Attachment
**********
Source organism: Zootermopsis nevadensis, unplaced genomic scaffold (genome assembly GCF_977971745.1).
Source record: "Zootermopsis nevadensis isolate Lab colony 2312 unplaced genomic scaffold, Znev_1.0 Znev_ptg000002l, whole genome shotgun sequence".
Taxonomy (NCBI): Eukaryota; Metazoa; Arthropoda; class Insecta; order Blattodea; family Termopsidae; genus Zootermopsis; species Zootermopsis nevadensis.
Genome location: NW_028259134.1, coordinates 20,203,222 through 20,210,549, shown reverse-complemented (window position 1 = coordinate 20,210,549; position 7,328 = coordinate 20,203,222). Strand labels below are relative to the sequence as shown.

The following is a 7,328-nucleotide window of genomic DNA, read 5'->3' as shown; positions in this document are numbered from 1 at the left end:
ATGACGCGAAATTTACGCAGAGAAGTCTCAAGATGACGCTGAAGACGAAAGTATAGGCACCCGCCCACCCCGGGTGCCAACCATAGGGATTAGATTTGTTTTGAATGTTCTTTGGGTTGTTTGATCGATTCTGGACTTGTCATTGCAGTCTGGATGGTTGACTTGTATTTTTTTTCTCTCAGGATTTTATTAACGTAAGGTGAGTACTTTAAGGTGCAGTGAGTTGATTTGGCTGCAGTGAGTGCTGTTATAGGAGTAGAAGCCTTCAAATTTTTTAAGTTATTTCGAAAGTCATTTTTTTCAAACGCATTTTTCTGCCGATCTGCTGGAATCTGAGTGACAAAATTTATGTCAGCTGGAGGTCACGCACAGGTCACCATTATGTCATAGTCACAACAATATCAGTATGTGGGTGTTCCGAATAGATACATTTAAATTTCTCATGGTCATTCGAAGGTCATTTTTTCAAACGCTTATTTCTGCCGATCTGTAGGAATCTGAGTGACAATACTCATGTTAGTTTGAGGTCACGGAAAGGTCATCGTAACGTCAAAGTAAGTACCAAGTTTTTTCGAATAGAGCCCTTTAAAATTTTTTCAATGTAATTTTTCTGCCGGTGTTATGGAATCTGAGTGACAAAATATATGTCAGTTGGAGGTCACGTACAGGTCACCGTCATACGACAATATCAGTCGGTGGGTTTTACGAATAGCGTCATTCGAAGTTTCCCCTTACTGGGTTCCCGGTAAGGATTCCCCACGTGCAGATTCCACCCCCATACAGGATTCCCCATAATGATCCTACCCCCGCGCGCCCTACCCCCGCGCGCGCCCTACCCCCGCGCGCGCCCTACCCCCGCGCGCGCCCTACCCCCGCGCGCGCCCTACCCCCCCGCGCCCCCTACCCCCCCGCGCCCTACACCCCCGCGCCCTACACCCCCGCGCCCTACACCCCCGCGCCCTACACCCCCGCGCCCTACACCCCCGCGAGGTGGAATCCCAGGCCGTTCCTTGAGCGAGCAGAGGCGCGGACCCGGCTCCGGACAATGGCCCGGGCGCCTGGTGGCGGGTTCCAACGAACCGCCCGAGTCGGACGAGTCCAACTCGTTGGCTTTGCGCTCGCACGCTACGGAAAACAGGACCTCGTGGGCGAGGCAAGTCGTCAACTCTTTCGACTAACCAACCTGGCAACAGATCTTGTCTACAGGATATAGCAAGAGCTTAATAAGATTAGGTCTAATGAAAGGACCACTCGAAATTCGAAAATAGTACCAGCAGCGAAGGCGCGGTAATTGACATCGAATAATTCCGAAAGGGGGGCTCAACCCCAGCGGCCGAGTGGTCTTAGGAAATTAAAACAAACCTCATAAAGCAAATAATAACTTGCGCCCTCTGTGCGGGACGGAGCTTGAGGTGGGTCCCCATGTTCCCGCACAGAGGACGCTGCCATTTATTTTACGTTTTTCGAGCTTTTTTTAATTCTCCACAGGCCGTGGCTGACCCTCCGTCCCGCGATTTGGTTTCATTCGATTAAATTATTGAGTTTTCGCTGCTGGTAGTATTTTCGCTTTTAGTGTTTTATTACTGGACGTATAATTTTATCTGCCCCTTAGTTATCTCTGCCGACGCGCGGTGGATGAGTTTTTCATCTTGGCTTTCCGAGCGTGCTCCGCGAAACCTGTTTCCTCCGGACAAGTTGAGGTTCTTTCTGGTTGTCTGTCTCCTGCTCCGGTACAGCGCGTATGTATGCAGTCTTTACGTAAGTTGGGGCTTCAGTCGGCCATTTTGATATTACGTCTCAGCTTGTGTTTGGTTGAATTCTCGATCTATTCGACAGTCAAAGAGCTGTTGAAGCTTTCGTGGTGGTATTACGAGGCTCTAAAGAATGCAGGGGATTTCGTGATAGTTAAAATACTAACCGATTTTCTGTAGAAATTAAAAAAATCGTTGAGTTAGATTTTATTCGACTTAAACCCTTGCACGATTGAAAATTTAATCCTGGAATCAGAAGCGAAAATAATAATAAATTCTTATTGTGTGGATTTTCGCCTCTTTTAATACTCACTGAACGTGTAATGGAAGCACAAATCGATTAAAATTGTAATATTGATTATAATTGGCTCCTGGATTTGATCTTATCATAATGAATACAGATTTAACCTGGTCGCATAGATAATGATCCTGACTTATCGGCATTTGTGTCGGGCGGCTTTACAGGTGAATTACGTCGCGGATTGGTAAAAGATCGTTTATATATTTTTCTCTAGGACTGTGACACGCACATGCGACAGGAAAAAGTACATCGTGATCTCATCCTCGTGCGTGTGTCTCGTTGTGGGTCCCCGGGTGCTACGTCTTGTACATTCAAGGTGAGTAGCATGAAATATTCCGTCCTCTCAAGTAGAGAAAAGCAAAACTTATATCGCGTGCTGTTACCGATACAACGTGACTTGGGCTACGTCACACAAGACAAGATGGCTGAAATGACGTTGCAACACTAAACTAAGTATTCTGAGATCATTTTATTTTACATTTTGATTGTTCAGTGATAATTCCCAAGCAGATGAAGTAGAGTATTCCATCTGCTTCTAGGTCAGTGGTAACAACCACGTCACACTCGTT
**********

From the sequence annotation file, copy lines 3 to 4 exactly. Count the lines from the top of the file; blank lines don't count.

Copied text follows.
Taxonomy (NCBI): Eukaryota; Metazoa; Arthropoda; class Insecta; order Blattodea; family Termopsidae; genus Zootermopsis; species Zootermopsis nevadensis.
Genome location: NW_028259134.1, coordinates 20,203,222 through 20,210,549, shown reverse-complemented (window position 1 = coordinate 20,210,549; position 7,328 = coordinate 20,203,222). Strand labels below are relative to the sequence as shown.